4.10.1 O1 mentions corrosion but is concerned with corrosion due to sulphur dioxide, in particular the corrosion observed when sulphur dioxide is insufficiently removed from the flue gas used as inert gas for flooding oil containers. For instance, the mention of corrosion in column 3 (lines 11-14) of O1 relates to the corrosion due to gaseous effluent containing residual sulphur dioxide, observed in prior-art processes. Similarly, corrosion is mentioned in column 1 (line 46) in the context of severe corrosion damage due to sulphur oxide bearing flue gas. It is again mentioned in column 6 (lines 15-19) where corrosion is indirectly linked to acidic components in the gas.
O1 is silent, however, on avoiding corrosion due to sea water. It therefore does not provide any motivation to utilise fresh water in order to solve the technical problem of avoiding corrosion problems.
4.10.2 Nor is it the case that the idea of using fresh water suggests itself. Even if fresh water is encompassed by the reference to "water" in general in claim 1 of D1, and constitutes the only alternative to the specifically mentioned sea water (claim 7 of D1), this alone would not have motivated the skilled person to use fresh water in the method of O1 carried out on a seagoing vessel where fresh water is scarce.
The method at issue here is carried out on the sea, as derived from the use of sea water in the external heat exchanger.
4.10.3 The consideration that the use of fresh water could have been implemented with minimal structural modifications of the scrubber shown in Figure 2 of O1 is irrelevant as long as the skilled person had no incentive to make this modification.
4.10.4 In the absence of any teaching that corrosion due to sea water is of any concern in the scrubbing process of O1, the common general knowledge of sea water being corrosive would not, in this case, have guided the skilled person to use fresh water for making the scrubbing solution of O1. As indicated, O1 only considers the corrosiveness of the sulphur oxides and proposes a scrubbing method for removing them.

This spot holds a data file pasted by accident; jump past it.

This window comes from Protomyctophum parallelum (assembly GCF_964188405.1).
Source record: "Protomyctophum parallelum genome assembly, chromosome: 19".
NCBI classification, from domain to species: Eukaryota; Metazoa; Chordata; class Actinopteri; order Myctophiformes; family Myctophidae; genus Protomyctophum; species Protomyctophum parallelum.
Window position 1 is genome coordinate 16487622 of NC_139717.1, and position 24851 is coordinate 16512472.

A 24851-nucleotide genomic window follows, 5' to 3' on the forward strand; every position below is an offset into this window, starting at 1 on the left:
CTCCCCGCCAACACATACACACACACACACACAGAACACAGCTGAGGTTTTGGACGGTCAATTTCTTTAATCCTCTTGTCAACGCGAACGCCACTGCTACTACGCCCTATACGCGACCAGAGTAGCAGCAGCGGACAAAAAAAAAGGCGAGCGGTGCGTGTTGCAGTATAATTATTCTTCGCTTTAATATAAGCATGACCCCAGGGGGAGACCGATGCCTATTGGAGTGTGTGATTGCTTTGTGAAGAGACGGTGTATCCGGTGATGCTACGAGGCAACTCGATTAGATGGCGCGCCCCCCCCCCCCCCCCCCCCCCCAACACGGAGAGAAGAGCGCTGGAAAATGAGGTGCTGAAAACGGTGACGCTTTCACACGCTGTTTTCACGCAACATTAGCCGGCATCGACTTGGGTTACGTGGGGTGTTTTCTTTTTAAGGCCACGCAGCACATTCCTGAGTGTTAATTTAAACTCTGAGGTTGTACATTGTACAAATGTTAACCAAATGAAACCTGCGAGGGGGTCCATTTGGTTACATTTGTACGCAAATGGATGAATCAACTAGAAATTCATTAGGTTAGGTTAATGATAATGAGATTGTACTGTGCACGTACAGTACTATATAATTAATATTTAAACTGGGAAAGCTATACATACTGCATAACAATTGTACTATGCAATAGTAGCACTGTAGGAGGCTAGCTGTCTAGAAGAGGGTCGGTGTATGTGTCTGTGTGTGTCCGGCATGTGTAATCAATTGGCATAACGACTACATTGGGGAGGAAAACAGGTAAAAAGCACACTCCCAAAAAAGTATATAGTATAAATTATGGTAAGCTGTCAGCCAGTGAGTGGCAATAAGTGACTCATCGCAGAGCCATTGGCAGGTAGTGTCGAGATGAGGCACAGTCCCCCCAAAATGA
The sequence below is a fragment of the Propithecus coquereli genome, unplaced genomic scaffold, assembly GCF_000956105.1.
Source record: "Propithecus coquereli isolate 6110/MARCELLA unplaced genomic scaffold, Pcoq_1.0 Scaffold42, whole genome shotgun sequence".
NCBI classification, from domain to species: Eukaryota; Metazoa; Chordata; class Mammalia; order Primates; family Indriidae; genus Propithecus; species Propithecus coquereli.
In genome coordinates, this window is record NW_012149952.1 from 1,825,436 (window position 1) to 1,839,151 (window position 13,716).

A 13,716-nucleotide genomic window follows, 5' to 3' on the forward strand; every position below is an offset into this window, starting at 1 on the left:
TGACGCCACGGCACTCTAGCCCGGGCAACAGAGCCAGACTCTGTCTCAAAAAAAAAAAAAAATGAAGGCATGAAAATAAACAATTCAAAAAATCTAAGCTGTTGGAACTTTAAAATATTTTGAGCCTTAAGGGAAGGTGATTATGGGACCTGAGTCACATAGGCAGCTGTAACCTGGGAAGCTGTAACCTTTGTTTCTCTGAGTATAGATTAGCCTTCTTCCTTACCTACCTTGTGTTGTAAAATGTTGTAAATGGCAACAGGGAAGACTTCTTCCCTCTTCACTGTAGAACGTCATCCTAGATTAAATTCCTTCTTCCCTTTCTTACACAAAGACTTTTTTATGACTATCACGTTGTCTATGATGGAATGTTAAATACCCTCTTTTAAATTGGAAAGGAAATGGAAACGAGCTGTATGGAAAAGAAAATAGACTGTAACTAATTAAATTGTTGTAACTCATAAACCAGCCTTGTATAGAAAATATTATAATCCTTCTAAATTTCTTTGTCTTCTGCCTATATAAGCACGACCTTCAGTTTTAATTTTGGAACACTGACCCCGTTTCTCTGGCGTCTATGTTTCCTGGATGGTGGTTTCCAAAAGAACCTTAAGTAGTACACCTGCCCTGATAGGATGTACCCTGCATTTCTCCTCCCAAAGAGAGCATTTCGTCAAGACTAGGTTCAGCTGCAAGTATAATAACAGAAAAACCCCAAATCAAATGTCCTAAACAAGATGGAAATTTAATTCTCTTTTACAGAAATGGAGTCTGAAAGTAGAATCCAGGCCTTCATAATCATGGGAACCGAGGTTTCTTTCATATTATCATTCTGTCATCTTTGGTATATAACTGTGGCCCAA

4.10.5 For these reasons, the claimed method, in which fresh water having sodium hydroxide added to it is used as the scrubbing solution, would not have been obvious from O1 alone, also taking common general knowledge into account.
4.11 Obviousness of the solution in view of O2
4.11.1 O2 discloses the use of fresh water in the context of a scrubber which is included in a gas intake system of a large supercharged diesel engine of a ship and serves to purify, cool and humidify recycled exhaust gas and intake air.
4.11.2 The purpose of O2 is maintaining high engine efficiency and a long life of the engine components, such as turbochargers (col. 2, lines 18-22), which is different to the purpose of O1 and the patent in suit.
4.11.3 O2 addresses the problem of corrosion only in relation to the corrosion of engine parts possibly caused by the recycled exhaust gas and intake air. For instance, there is an explicit reference to the engine not being subjected to corrosive influences from the salt (of the intake air) (col. 3, lines 52-57). Similarly, it is taught that the salt introduced by using sea water in the first stage of the scrubber will be removed from the gas together with the other pollutants (col. 4, lines 19-29), the focus thus again being on the purity of the gas and the removal of salt from the gas.
4.11.4 By contrast, O2 is not concerned with corrosion due to the scrubbing solution during the scrubbing process.